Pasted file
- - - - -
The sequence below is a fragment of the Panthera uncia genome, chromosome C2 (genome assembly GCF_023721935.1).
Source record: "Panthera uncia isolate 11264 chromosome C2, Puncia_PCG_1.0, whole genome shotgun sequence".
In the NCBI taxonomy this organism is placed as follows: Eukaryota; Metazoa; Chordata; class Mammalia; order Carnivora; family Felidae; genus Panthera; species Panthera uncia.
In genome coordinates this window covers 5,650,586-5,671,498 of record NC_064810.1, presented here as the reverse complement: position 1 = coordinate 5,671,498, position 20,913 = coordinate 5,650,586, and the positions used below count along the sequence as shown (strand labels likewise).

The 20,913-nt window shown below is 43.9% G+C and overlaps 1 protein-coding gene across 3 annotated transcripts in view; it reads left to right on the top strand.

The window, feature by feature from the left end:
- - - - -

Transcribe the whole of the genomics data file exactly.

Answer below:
The sequence below is a fragment of the Panthera uncia genome, chromosome C2 (genome assembly GCF_023721935.1).
Source record: "Panthera uncia isolate 11264 chromosome C2, Puncia_PCG_1.0, whole genome shotgun sequence".
In the NCBI taxonomy this organism is placed as follows: Eukaryota; Metazoa; Chordata; class Mammalia; order Carnivora; family Felidae; genus Panthera; species Panthera uncia.
In genome coordinates this window covers 5,650,586-5,671,498 of record NC_064810.1, presented here as the reverse complement: position 1 = coordinate 5,671,498, position 20,913 = coordinate 5,650,586, and the positions used below count along the sequence as shown (strand labels likewise).

The 20,913-nt window shown below is 43.9% G+C and overlaps 1 protein-coding gene across 3 annotated transcripts in view; it reads left to right on the top strand.

The window, feature by feature from the left end: